That said, there are definitely challenges when it comes to having workers far flung across the globe. If your company is considering expanding its talent pool and crossing the pond (or even ocean), or is contemplating going remote, here are the challenges (and benefits) of working across time zones.
The Pros of Working Across Time Zones
Someone will always be “on.”
For companies that are heavy on customer service, having staff working a variety of schedules means that you can boast 24/7 service. Outwardly facing, this shows that your company is in high demand.
But on an internal level, having employees who are always working means that there will always be someone available should an issue or crisis arise.
It adds diversity to your staff.
Going from having a U.S.-based business to a multinational business can be a great thing for your company.
A multicultural team adds diversity to your organization, and can also boost customer service by offering customers the comfort of connecting with your company in their own time zone, in their own language, and with their own cultural nuances.
It brings in new ideas and fresh perspectives.
Let’s face it: having a homogenized staff full of workers from the same background can mean that ideas might become similar—and stagnant.
When you introduce workers into a team across various time zones or even countries, you provide the opportunity for fresh insight, different perspectives, and new plans that can be put into action based on cultural diversity.
The Cons of Working Across Time Zones
Communication has to be crystal clear—and consistent.
In order for a remote team to work, there needs to be stellar communication. That’s even more the case when workers are on at various times of the day and night.
Understanding an individual’s communication style (and frequency) can be vetted during the hiring process, especially if the job seeker already has previous remote work experience.
And workers should always be encouraged to be proactive in their communication, so that productivity is fluid and seamless.
A lot can get lost in translation.
When you have workers across various time zones, it’s possible that the same diversity that makes your company competitive can also bring it crashing down if you’re not prepared. If workers are battling language and cultural barriers, it’s up to management to reinforce the fact that each employee brings something unique to the team.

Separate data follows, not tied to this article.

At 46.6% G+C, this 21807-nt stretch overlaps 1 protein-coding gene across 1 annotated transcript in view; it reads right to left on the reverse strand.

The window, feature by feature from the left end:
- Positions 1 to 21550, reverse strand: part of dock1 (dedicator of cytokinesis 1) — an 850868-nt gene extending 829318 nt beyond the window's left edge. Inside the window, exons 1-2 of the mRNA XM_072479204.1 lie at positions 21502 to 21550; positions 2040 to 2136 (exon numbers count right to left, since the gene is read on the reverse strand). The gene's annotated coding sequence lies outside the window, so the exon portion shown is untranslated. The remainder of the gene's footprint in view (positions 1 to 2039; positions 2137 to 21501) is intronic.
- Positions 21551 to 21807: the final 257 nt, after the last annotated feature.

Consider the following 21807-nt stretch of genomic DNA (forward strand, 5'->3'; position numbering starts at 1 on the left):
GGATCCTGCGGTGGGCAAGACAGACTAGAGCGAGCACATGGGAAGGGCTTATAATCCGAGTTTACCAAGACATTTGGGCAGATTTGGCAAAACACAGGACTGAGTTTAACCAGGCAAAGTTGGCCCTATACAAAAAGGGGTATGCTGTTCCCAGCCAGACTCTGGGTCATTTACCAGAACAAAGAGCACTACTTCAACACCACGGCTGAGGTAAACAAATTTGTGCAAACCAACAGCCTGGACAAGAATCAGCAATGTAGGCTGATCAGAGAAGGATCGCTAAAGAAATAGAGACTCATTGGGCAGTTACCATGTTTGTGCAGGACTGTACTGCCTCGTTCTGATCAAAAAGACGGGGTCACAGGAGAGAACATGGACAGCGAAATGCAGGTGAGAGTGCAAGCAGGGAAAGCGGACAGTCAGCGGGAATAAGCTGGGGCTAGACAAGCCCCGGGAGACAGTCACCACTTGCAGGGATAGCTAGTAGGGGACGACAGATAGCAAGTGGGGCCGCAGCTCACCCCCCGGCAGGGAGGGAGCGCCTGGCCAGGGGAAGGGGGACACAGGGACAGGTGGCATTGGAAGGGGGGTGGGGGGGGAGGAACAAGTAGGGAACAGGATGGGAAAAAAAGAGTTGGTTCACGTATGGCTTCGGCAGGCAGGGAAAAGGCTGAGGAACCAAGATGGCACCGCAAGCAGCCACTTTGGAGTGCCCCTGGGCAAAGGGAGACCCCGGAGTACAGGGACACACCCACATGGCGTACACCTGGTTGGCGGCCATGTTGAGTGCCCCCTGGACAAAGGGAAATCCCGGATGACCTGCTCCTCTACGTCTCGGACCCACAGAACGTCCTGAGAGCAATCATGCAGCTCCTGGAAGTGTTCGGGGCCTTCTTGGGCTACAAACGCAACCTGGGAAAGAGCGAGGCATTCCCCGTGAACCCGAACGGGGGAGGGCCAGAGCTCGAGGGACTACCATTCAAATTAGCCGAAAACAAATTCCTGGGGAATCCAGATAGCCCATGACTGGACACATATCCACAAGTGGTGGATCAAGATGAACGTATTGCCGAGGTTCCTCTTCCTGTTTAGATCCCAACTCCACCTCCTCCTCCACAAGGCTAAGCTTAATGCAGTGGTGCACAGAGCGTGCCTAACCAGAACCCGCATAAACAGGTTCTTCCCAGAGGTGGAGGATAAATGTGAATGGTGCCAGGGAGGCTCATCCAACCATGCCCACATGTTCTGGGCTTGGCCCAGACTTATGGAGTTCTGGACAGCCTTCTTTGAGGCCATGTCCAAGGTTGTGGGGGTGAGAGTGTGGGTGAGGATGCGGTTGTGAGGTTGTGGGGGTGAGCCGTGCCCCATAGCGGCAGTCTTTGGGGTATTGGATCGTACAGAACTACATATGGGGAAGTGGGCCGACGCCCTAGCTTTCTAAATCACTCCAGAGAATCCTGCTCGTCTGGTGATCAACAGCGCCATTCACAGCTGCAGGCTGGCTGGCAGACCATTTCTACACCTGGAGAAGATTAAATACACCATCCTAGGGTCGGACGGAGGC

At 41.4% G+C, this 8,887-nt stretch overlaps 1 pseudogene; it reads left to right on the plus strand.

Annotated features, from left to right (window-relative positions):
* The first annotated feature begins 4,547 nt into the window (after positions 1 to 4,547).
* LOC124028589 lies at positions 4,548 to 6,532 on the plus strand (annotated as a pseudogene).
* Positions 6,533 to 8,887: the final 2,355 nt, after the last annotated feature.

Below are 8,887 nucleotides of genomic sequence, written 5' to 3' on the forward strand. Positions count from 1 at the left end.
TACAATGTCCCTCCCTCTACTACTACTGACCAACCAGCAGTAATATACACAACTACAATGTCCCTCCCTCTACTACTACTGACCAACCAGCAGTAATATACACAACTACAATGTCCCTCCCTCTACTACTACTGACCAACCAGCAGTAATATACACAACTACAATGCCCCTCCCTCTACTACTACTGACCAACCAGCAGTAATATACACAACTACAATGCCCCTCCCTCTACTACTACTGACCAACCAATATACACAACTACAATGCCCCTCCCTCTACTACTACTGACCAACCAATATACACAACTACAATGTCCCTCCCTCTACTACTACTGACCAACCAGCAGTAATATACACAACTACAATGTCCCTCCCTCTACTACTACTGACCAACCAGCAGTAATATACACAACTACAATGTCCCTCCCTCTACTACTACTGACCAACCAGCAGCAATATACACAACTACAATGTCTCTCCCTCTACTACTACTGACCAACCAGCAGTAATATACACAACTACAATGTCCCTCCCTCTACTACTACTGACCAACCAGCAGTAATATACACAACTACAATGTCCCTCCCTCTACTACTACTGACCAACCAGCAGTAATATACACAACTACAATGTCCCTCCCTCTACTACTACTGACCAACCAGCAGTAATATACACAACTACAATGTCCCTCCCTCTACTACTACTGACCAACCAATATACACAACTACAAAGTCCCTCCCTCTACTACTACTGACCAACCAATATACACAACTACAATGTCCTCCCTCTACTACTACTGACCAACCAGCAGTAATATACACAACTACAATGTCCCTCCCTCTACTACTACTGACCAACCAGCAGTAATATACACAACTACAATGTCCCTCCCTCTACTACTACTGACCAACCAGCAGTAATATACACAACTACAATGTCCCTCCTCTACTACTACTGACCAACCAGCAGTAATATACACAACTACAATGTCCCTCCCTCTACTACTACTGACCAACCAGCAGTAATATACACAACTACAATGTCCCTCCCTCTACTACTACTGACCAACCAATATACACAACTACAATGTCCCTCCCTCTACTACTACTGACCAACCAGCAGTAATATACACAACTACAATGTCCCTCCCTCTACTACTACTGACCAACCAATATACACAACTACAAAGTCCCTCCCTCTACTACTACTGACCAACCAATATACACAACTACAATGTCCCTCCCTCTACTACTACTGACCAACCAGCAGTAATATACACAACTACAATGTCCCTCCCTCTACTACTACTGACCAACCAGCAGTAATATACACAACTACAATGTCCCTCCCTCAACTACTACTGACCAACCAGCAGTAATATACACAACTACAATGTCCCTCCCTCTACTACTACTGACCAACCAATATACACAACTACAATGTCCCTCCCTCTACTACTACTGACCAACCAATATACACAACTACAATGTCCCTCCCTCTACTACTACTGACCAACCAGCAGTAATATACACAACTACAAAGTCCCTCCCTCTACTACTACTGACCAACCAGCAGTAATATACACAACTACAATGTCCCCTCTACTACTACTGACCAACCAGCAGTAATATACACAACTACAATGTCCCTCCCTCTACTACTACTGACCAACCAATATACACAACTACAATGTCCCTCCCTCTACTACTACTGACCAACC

Ensuring that the team can communicate well with each other is something that you’ll have to continuously work on, but will ultimately benefit the team—and the company—in increased productivity and stronger bonds.
Your company has to take the time to set up the team for success.
Sure, you have workers covering the planet so that everyone is on the same page no matter what time of day it is. But that isn’t always enough. You have to set up your team for success by implementing the best and most current collaboration tools so that everyone can stay in sync.
This will help workers covering a second shift take over from the first without dropping any proverbial balls. It doesn’t stop there, though. Management needs to offer training to make sure that all employees are well-versed in using all of the collaboration tools.
In life, there are pros and cons to everything, and having a remote team working across various time zones is no different. But knowing some of the potential pitfalls ahead of time can ensure that your remote team works well together, respects each other, and that your company can benefit from having workers all across the nation—and the world.
Readers, do you have an international remote team? What advantages and disadvantages have your company faced when working across time zones? Let us know in the comments below!
By Jennifer Parris | October 12, 2016